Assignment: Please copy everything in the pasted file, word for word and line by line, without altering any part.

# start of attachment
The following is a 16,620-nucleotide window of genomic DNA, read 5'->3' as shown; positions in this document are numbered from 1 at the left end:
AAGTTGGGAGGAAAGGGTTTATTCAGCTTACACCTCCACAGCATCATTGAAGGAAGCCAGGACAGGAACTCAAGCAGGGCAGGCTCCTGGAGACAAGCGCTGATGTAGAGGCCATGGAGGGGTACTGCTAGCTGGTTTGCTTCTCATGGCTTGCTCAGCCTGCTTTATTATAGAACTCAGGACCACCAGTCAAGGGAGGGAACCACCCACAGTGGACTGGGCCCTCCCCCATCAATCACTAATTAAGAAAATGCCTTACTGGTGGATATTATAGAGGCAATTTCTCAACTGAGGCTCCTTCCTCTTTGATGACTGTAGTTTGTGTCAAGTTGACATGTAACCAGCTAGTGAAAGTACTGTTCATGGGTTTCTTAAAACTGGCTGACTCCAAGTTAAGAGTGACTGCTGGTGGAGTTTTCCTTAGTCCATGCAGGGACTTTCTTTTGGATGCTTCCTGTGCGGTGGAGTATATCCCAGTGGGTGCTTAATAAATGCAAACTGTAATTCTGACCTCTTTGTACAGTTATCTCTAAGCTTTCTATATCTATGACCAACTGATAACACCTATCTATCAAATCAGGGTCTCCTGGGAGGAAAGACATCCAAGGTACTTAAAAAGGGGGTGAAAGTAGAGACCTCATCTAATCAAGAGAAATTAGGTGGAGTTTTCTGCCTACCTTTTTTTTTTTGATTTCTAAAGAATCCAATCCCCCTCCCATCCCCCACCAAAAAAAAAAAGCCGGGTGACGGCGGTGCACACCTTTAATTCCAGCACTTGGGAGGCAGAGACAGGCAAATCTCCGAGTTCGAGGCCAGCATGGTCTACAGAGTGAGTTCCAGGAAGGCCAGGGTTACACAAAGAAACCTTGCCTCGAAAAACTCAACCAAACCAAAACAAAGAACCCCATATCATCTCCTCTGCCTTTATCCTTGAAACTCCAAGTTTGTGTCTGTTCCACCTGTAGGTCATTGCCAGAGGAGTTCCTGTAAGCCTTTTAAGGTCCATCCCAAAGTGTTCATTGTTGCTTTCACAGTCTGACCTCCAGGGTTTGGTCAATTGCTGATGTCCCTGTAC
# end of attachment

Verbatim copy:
The following is a 16,620-nucleotide window of genomic DNA, read 5'->3' as shown; positions in this document are numbered from 1 at the left end:
AAGTTGGGAGGAAAGGGTTTATTCAGCTTACACCTCCACAGCATCATTGAAGGAAGCCAGGACAGGAACTCAAGCAGGGCAGGCTCCTGGAGACAAGCGCTGATGTAGAGGCCATGGAGGGGTACTGCTAGCTGGTTTGCTTCTCATGGCTTGCTCAGCCTGCTTTATTATAGAACTCAGGACCACCAGTCAAGGGAGGGAACCACCCACAGTGGACTGGGCCCTCCCCCATCAATCACTAATTAAGAAAATGCCTTACTGGTGGATATTATAGAGGCAATTTCTCAACTGAGGCTCCTTCCTCTTTGATGACTGTAGTTTGTGTCAAGTTGACATGTAACCAGCTAGTGAAAGTACTGTTCATGGGTTTCTTAAAACTGGCTGACTCCAAGTTAAGAGTGACTGCTGGTGGAGTTTTCCTTAGTCCATGCAGGGACTTTCTTTTGGATGCTTCCTGTGCGGTGGAGTATATCCCAGTGGGTGCTTAATAAATGCAAACTGTAATTCTGACCTCTTTGTACAGTTATCTCTAAGCTTTCTATATCTATGACCAACTGATAACACCTATCTATCAAATCAGGGTCTCCTGGGAGGAAAGACATCCAAGGTACTTAAAAAGGGGGTGAAAGTAGAGACCTCATCTAATCAAGAGAAATTAGGTGGAGTTTTCTGCCTACCTTTTTTTTTTTGATTTCTAAAGAATCCAATCCCCCTCCCATCCCCCACCAAAAAAAAAAAGCCGGGTGACGGCGGTGCACACCTTTAATTCCAGCACTTGGGAGGCAGAGACAGGCAAATCTCCGAGTTCGAGGCCAGCATGGTCTACAGAGTGAGTTCCAGGAAGGCCAGGGTTACACAAAGAAACCTTGCCTCGAAAAACTCAACCAAACCAAAACAAAGAACCCCATATCATCTCCTCTGCCTTTATCCTTGAAACTCCAAGTTTGTGTCTGTTCCACCTGTAGGTCATTGCCAGAGGAGTTCCTGTAAGCCTTTTAAGGTCCATCCCAAAGTGTTCATTGTTGCTTTCACAGTCTGACCTCCAGGGTTTGGTCAATTGCTGATGTCCCTGTAC